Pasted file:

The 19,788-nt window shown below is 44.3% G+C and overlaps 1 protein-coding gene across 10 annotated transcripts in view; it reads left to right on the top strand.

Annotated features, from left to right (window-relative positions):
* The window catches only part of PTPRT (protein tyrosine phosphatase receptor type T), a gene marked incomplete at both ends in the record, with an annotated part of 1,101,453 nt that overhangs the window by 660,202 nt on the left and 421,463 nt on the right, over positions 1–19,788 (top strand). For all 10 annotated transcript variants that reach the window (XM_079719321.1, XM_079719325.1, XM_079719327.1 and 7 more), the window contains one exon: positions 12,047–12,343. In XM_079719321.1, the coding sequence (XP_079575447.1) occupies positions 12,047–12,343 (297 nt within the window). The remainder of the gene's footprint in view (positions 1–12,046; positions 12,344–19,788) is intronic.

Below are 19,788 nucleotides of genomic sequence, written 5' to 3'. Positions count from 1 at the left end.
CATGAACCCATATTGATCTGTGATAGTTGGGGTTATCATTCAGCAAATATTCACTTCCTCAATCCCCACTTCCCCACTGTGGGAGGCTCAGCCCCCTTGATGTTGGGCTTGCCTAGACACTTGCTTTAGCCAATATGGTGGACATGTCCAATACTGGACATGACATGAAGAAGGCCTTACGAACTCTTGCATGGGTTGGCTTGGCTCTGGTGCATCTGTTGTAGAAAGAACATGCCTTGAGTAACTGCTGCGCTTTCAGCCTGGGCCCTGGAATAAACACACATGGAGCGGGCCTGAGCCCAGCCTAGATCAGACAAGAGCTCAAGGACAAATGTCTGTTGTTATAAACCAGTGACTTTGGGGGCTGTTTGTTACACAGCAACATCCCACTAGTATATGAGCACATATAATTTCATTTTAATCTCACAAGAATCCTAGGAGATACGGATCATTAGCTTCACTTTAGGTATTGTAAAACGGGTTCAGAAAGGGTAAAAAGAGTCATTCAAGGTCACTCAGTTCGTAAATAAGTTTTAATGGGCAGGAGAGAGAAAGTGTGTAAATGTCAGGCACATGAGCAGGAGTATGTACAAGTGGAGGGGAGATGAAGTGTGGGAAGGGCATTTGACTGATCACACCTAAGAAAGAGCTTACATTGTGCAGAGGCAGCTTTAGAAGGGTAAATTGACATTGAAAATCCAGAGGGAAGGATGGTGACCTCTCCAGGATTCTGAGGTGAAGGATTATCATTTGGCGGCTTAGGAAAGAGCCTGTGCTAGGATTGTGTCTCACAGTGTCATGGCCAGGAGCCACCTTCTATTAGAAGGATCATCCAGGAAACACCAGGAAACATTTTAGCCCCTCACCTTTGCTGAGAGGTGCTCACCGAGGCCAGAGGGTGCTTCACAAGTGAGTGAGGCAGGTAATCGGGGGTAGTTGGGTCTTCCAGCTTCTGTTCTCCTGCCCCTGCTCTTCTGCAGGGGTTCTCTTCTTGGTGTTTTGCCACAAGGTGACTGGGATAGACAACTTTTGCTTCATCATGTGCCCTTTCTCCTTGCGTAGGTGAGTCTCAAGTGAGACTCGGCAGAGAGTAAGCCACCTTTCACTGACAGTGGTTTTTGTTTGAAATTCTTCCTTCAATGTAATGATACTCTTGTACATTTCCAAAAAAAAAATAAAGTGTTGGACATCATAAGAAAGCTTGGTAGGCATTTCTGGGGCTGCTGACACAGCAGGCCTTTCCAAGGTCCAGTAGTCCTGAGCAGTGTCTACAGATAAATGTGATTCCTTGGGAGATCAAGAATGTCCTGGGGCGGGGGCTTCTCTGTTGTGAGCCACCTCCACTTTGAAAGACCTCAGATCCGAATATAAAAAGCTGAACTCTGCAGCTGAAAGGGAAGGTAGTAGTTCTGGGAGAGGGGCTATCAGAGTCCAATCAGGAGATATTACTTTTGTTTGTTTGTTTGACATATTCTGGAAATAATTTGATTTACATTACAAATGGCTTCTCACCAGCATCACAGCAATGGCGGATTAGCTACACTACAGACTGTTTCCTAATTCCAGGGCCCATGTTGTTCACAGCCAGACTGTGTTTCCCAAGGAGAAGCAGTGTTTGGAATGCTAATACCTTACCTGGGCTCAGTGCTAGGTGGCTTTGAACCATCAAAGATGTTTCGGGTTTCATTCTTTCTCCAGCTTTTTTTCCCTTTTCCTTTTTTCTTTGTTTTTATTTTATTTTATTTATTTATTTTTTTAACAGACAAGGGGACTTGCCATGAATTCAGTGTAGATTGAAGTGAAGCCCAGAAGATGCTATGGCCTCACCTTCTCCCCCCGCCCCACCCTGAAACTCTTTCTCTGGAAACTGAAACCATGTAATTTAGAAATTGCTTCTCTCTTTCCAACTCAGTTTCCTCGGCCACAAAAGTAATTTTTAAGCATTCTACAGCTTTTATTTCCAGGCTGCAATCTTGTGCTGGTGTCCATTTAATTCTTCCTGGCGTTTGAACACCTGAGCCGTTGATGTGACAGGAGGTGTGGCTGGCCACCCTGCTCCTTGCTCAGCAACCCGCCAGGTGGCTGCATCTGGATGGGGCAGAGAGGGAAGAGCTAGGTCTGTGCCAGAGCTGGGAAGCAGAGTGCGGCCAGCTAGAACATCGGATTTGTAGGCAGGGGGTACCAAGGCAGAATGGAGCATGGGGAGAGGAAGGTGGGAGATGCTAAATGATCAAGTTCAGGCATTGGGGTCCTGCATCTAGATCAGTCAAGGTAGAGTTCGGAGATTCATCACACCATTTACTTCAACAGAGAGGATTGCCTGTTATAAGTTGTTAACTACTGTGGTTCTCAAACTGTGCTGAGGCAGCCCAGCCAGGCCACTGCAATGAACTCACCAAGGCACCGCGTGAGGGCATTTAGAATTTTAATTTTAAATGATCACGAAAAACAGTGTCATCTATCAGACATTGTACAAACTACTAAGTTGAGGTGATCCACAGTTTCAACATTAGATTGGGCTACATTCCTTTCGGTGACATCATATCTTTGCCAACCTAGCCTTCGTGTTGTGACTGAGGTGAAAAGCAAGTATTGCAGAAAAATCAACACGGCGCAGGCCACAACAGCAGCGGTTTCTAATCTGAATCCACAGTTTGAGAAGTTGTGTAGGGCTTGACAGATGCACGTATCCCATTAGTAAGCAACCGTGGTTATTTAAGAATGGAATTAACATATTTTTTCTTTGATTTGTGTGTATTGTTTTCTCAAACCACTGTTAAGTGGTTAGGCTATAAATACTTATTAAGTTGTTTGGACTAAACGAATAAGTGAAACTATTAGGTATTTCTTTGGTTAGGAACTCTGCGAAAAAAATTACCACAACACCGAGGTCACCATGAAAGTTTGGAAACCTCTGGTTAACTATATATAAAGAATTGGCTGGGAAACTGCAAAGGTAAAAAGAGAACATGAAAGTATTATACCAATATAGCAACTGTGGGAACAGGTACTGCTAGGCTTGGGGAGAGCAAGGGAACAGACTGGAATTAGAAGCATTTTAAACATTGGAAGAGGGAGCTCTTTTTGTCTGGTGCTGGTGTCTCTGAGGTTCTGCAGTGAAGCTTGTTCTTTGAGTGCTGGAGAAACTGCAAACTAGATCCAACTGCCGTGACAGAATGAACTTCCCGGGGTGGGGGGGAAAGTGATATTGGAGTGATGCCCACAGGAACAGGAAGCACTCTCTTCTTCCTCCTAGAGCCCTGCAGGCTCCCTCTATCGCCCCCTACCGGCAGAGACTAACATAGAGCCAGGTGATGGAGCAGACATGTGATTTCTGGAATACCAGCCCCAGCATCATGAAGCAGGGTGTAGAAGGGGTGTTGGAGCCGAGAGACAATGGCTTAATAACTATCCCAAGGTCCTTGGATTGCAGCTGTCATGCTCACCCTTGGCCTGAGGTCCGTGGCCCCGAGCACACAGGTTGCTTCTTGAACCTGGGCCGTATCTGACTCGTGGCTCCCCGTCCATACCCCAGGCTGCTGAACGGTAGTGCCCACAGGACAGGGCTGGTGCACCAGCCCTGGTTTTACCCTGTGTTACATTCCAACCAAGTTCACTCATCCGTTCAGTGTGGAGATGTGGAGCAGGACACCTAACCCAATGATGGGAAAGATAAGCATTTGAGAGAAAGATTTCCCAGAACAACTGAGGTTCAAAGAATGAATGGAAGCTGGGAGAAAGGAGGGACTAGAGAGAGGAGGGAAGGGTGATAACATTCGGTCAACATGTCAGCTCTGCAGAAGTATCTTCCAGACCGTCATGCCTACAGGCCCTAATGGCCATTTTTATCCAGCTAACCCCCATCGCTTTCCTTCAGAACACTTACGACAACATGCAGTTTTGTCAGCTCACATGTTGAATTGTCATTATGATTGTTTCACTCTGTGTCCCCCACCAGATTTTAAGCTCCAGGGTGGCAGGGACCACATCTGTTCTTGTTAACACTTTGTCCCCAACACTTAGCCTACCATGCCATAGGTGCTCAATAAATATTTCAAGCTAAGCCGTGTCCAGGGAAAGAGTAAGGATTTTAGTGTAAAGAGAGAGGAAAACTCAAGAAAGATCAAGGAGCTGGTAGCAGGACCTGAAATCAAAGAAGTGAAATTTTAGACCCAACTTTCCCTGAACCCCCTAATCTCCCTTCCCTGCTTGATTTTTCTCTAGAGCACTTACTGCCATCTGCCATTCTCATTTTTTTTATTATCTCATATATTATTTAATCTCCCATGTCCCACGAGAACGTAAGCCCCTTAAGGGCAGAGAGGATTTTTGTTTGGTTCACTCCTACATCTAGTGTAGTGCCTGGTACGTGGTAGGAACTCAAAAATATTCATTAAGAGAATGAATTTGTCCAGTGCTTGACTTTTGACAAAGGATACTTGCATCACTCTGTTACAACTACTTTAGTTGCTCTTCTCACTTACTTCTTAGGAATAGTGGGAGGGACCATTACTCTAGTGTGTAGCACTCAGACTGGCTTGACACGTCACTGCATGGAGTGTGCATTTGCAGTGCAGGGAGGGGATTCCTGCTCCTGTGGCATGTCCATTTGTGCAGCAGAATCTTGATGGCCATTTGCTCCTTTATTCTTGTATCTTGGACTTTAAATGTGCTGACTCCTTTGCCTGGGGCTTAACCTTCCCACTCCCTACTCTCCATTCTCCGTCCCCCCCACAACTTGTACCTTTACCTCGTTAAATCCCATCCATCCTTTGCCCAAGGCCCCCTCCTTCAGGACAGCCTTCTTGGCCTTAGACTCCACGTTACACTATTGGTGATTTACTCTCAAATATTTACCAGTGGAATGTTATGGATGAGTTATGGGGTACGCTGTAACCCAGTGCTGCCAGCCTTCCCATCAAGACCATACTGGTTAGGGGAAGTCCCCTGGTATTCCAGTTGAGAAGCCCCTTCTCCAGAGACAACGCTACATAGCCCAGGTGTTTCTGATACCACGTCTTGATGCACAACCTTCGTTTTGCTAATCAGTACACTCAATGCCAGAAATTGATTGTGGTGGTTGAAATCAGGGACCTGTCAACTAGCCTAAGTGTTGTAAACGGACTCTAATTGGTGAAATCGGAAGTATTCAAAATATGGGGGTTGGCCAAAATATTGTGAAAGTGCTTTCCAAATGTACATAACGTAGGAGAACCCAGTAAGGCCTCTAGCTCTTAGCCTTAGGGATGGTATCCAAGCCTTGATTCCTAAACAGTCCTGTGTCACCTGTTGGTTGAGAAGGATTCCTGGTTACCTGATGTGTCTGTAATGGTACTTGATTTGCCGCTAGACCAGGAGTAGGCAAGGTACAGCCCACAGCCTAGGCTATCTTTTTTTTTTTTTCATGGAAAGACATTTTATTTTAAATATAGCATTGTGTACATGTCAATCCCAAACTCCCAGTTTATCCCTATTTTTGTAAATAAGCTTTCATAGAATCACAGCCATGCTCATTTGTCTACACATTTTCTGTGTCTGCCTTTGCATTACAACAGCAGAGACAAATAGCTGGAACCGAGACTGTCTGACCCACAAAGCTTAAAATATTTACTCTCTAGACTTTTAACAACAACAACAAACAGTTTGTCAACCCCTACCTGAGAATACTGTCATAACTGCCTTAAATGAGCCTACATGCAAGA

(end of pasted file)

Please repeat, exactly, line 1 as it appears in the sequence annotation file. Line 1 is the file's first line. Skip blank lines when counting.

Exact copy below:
The 19,788-nt window shown below is 44.3% G+C and overlaps 1 protein-coding gene across 10 annotated transcripts in view; it reads left to right on the top strand.